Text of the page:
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Top 5 Most Overlooked (But Crucial) Booth Elements

Your booth design is finished. The graphics look amazing. Products are displayed proudly. The traffic should flow smoothly through the layout. You’re all set, right? Maybe not. Take a look at these Top 5 Most Overlooked (But Crucial) Booth Elements for some trade show booth design ideas to make sure you have all of your bases covered.

Floor Padding & Seating

Your trade show booth can be designed as beautifully as possible, but if your employees are in agony from standing on their feet all day, no design in the world will be able to overcome the air of exhaustion in your booth. To ensure you have a successful trade show, make sure you stop and think about how to make your staff as comfortable as possible.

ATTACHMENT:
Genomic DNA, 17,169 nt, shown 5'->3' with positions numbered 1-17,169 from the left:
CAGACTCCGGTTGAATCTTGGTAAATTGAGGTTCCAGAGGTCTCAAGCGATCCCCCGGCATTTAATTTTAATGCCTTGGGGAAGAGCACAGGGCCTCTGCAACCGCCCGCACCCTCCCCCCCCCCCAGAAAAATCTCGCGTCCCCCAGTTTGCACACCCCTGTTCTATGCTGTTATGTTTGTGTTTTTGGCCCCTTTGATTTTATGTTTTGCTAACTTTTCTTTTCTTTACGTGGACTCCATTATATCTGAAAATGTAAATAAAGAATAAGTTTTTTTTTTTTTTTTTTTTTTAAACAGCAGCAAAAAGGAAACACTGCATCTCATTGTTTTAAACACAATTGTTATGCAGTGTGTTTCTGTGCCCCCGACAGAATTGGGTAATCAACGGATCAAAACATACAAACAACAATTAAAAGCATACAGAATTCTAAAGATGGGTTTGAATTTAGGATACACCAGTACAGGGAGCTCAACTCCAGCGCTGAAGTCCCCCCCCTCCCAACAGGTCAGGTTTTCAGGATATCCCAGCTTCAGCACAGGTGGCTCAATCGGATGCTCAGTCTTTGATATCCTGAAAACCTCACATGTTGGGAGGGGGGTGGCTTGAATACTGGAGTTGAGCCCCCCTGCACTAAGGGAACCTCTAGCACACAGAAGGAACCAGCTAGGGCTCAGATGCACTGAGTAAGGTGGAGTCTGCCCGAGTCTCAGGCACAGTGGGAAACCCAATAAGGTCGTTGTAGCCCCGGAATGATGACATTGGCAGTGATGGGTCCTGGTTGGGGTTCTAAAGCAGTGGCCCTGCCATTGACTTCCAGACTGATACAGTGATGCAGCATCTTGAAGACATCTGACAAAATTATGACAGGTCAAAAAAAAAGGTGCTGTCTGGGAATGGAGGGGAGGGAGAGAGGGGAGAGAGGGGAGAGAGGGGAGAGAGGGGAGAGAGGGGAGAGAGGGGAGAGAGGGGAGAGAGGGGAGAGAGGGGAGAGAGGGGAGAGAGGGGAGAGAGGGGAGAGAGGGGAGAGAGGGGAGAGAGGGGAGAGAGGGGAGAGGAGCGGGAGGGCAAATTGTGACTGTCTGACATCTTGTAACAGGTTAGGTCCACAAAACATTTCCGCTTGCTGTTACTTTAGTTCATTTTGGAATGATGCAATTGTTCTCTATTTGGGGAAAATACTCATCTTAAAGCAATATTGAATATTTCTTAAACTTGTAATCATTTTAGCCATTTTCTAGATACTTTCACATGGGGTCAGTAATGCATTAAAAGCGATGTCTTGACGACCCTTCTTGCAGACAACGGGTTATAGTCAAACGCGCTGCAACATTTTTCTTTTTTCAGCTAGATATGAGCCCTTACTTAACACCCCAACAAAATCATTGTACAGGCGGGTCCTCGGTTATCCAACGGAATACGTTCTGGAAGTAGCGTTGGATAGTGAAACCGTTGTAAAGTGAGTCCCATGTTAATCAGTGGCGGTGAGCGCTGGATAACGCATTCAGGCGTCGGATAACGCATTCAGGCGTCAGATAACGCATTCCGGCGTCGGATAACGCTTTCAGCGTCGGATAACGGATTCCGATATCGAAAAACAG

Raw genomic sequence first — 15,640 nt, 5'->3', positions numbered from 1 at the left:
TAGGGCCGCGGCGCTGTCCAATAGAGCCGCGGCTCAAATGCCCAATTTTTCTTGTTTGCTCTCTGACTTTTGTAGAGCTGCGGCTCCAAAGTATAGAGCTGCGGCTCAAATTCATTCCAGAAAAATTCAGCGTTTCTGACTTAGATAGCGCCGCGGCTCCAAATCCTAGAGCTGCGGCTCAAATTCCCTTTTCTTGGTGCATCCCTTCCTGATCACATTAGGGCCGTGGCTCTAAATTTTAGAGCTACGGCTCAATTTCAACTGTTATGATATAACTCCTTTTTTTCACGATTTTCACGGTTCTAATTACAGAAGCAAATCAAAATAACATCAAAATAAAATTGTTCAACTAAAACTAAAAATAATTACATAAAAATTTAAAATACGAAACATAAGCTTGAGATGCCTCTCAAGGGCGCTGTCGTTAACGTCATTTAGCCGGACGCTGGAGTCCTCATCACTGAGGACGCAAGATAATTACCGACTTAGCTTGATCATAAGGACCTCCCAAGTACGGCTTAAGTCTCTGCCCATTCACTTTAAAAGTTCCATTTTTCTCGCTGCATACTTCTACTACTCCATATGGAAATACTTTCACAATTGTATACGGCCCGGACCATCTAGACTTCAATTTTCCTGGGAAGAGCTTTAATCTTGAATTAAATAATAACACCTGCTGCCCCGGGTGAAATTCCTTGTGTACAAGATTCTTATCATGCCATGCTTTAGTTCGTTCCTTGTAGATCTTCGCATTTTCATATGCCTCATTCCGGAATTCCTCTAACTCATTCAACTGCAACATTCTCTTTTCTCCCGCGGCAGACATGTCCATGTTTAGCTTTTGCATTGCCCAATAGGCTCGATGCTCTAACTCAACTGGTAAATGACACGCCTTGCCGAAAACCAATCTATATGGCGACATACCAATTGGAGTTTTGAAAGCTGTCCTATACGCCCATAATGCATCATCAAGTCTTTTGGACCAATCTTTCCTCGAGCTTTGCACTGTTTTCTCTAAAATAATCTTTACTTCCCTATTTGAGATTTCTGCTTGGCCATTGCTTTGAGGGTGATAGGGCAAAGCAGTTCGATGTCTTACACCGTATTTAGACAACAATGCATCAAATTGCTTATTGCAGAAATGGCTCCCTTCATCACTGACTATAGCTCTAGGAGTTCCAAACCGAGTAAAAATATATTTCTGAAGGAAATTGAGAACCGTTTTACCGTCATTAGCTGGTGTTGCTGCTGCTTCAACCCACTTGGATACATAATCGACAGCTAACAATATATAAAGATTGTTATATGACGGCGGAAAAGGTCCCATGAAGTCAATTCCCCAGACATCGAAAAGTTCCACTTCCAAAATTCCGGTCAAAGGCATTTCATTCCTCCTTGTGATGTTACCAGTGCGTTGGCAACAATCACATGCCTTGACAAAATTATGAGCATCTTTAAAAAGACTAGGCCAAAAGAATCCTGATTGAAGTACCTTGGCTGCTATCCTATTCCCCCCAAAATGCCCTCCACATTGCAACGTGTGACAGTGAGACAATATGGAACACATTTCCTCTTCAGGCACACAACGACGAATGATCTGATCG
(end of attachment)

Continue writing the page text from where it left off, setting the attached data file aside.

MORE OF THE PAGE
Floor padding is one of the top trade show booth design ideas and is the perfect way to save the feet and knees of your booth staff. This padding will be placed underneath the esthetic flooring of your choice (carpet, faux wood, etc.) and will provide some give to the otherwise hard surface. Whether you choose an ultra-plush padding that will only be placed behind a product counter specifically for your employees or you want mid-level padding under your entire booth, both everyone will appreciate this added comfort.